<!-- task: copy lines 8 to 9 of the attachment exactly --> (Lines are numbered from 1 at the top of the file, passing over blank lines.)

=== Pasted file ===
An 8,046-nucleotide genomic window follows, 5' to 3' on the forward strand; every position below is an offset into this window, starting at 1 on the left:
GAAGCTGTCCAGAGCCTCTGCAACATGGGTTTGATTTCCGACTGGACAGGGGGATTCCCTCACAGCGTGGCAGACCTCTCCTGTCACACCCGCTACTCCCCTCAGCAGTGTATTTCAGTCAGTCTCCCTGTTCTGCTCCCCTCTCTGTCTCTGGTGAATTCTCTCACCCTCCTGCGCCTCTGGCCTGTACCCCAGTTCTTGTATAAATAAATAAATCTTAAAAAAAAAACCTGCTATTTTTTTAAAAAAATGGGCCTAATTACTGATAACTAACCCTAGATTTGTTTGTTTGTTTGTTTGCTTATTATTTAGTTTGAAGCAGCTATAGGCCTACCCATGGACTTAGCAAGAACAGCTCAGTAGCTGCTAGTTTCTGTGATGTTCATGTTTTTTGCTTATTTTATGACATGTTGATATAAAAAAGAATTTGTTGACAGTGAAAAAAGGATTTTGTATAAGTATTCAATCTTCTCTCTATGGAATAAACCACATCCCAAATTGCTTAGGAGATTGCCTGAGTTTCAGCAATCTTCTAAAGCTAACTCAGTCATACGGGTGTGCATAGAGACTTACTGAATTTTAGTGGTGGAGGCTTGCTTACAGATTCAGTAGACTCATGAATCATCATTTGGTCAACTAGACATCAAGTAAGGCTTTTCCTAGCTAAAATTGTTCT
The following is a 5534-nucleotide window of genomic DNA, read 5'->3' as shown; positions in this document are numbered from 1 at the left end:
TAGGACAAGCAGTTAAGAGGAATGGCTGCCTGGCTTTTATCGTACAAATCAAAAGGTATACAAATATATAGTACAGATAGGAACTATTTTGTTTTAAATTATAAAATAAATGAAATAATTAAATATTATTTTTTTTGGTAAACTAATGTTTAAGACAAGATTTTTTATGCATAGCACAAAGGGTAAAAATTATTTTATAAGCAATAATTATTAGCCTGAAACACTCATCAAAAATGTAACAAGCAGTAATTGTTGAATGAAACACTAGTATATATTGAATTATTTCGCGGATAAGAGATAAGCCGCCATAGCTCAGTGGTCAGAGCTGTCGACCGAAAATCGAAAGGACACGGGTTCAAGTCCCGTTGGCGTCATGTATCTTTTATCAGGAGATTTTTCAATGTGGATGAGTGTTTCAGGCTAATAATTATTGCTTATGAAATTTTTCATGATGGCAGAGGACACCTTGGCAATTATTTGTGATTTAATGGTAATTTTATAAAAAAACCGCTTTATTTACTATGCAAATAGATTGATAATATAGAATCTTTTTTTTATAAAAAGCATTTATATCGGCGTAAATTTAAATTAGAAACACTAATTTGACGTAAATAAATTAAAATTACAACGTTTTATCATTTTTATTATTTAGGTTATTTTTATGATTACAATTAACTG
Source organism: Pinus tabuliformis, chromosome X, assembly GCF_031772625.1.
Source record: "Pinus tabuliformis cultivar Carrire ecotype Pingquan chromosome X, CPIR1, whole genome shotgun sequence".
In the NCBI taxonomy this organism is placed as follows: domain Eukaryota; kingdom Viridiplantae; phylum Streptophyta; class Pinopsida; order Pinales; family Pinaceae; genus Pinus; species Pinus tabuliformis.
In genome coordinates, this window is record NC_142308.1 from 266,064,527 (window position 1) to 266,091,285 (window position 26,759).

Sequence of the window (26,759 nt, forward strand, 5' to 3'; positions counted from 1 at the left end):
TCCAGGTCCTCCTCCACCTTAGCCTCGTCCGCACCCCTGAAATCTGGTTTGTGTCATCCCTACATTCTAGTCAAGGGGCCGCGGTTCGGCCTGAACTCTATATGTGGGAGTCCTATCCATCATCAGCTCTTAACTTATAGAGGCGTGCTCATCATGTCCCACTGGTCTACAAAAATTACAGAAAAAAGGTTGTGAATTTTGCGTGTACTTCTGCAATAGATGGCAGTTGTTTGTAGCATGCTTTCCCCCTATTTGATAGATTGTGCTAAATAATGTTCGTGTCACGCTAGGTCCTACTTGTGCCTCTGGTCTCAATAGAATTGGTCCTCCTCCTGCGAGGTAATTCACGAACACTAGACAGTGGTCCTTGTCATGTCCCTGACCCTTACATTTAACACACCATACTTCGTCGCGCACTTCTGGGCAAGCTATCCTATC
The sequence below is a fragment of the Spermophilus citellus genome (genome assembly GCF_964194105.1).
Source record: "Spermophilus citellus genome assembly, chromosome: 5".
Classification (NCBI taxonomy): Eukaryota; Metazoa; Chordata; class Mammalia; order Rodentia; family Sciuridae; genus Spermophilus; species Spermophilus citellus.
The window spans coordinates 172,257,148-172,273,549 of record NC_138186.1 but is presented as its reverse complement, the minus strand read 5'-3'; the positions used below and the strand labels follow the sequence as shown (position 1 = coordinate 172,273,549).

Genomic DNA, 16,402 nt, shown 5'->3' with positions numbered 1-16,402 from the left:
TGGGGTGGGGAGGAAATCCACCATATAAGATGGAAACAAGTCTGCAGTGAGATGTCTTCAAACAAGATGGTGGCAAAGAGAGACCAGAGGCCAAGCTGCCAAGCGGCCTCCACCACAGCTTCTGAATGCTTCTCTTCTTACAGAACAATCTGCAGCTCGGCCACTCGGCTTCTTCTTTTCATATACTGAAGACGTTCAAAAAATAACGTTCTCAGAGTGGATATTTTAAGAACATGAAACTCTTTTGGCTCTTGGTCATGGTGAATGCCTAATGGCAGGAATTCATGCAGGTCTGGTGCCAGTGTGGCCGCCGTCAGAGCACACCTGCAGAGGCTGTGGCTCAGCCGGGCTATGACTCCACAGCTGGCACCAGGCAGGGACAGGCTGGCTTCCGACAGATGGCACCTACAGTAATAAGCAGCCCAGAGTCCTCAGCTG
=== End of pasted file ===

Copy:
In genome coordinates, this window is record NC_142308.1 from 266,064,527 (window position 1) to 266,091,285 (window position 26,759).

Sequence of the window (26,759 nt, forward strand, 5' to 3'; positions counted from 1 at the left end):